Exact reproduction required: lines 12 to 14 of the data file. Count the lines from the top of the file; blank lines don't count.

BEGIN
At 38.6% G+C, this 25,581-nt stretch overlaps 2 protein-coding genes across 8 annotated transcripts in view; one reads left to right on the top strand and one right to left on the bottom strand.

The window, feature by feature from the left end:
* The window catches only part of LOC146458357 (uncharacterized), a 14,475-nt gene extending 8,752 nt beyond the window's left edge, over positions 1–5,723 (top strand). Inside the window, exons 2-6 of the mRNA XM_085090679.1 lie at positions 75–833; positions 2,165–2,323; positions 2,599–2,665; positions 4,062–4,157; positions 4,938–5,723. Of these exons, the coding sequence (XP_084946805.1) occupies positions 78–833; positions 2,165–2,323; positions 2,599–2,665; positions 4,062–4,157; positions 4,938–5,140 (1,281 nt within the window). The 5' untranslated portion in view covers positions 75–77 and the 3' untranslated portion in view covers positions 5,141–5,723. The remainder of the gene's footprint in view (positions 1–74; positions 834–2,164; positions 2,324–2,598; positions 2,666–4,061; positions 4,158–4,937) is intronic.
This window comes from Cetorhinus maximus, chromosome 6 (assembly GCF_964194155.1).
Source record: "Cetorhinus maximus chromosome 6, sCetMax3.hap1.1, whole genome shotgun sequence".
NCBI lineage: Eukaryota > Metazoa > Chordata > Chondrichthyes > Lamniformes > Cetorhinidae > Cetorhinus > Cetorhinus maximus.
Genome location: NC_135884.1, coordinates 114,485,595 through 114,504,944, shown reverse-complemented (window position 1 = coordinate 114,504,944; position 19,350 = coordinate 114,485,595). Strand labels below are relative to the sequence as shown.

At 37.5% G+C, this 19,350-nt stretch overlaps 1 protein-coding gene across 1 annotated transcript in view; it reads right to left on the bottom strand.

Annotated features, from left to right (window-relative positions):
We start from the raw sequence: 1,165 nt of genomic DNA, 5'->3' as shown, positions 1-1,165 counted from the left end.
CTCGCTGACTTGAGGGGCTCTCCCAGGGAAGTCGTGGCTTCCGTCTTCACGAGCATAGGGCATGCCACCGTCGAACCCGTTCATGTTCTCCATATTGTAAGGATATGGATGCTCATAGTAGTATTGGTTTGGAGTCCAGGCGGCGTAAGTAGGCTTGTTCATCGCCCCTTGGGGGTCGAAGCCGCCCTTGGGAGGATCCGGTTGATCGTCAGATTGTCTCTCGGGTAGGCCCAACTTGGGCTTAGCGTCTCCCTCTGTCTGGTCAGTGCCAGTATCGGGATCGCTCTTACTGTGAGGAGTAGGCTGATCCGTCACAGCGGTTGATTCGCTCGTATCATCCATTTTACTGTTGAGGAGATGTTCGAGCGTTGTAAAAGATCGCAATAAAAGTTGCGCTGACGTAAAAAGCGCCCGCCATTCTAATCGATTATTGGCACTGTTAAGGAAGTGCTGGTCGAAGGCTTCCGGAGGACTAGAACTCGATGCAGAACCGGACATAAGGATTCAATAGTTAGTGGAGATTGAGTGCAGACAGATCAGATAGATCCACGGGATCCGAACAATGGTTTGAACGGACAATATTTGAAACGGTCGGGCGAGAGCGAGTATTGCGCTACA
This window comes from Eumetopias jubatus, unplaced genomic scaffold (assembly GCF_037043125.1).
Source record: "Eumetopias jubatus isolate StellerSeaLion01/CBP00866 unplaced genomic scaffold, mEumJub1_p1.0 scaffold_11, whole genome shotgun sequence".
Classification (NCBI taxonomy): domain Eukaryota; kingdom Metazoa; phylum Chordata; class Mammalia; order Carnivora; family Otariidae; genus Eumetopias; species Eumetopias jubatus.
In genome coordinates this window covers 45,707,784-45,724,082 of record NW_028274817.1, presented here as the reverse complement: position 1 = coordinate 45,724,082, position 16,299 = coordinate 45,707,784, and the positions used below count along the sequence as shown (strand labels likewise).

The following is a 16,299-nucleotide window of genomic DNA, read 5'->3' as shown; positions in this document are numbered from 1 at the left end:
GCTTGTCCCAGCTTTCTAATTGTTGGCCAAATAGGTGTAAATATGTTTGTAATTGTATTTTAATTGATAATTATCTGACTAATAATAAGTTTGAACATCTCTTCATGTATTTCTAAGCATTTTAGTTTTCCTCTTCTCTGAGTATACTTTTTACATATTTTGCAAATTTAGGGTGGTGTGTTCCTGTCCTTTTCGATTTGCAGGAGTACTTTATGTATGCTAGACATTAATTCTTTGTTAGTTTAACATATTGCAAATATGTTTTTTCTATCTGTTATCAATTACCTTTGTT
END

This window comes from Eumetopias jubatus, unplaced genomic scaffold (assembly GCF_037043125.1).
Source record: "Eumetopias jubatus isolate StellerSeaLion01/CBP00866 unplaced genomic scaffold, mEumJub1_p1.0 scaffold_11, whole genome shotgun sequence".
Classification (NCBI taxonomy): domain Eukaryota; kingdom Metazoa; phylum Chordata; class Mammalia; order Carnivora; family Otariidae; genus Eumetopias; species Eumetopias jubatus.